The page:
Prevalence and patterns of medication use in children and adolescents with autism spectrum disorders in the Western Cape, South Africa
AbstractObjective: This study was conducted to investigate the prevalence and patterns of medication use amongst a sample of school going children and adolescents with autism spectrum disorders (ASD) in the Western Cape, South Africa.
Method: This was a descriptive, quantitative, analytic study. A survey questionnaire and the Nisonger Child Behaviour Rating Form (NCBRF) were administered to parents of children and adolescents recruited from two schools for children with ASD in Cape Town and from the Autism Action database.
Results: A total of 24.6% of the 65 children used psychotropic medications. Antipsychotics were the most common reportedly used psychotropics followed by stimulants, antidepressants and mood stabilisers. Complementary and alternative medications were also commonly used with 40% of children using over the counter medications (OTC) and 15.4% being on a special diet for autism. Children of black African or coloured ethnicity were less likely to use OTC medication than children in the white/Asian ethnic group.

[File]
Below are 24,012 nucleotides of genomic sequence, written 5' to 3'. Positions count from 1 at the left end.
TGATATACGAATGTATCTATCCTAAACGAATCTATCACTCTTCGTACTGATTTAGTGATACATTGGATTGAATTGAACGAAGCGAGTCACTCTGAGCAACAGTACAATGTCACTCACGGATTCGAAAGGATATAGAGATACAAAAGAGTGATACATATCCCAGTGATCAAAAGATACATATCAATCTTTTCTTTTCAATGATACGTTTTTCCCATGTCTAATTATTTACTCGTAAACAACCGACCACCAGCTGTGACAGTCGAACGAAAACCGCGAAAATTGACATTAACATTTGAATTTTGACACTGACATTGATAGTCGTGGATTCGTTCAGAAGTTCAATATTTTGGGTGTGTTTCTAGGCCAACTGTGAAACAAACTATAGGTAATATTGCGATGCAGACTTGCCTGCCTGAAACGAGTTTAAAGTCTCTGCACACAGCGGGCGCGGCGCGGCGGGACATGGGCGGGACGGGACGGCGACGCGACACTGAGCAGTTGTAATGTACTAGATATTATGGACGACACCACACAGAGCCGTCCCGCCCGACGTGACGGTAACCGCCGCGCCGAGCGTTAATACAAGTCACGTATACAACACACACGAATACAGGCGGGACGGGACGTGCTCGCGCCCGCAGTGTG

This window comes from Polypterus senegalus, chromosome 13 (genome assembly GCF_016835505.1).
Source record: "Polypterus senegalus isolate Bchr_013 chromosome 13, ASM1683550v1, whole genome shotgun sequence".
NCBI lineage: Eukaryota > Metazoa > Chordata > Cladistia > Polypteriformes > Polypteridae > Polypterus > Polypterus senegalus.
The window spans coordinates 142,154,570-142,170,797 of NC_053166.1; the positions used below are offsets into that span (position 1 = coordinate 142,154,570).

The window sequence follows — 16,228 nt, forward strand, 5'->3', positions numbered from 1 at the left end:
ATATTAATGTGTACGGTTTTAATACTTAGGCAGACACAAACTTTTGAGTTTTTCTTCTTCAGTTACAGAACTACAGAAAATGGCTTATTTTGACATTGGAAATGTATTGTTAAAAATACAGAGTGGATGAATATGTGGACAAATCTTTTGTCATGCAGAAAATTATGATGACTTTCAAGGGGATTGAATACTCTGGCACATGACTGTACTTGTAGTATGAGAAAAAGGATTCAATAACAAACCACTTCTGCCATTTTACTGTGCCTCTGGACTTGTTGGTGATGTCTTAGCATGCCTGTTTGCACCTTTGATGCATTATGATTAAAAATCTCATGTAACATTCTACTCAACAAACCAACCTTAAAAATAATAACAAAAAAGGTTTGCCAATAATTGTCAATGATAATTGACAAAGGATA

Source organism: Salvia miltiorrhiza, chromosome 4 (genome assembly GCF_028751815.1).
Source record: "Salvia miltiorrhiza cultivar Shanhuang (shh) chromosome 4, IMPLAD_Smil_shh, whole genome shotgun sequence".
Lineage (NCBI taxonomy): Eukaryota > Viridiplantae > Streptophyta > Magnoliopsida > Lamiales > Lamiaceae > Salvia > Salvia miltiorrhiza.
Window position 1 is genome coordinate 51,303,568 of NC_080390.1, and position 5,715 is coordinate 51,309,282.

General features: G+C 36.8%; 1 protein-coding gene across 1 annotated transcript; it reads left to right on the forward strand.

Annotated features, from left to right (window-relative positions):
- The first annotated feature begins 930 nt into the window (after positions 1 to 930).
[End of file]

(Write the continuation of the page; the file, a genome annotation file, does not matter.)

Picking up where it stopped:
Conclusions: In keeping with international studies this sample of children with ASD was a highly medicated group. The findings of this pilot study were limited by the response rates and sample size, but provide valuable insight into medication use in the South African ASD population.
Journal of Child and Adolescent Mental Health 2013, 25(1): 69–79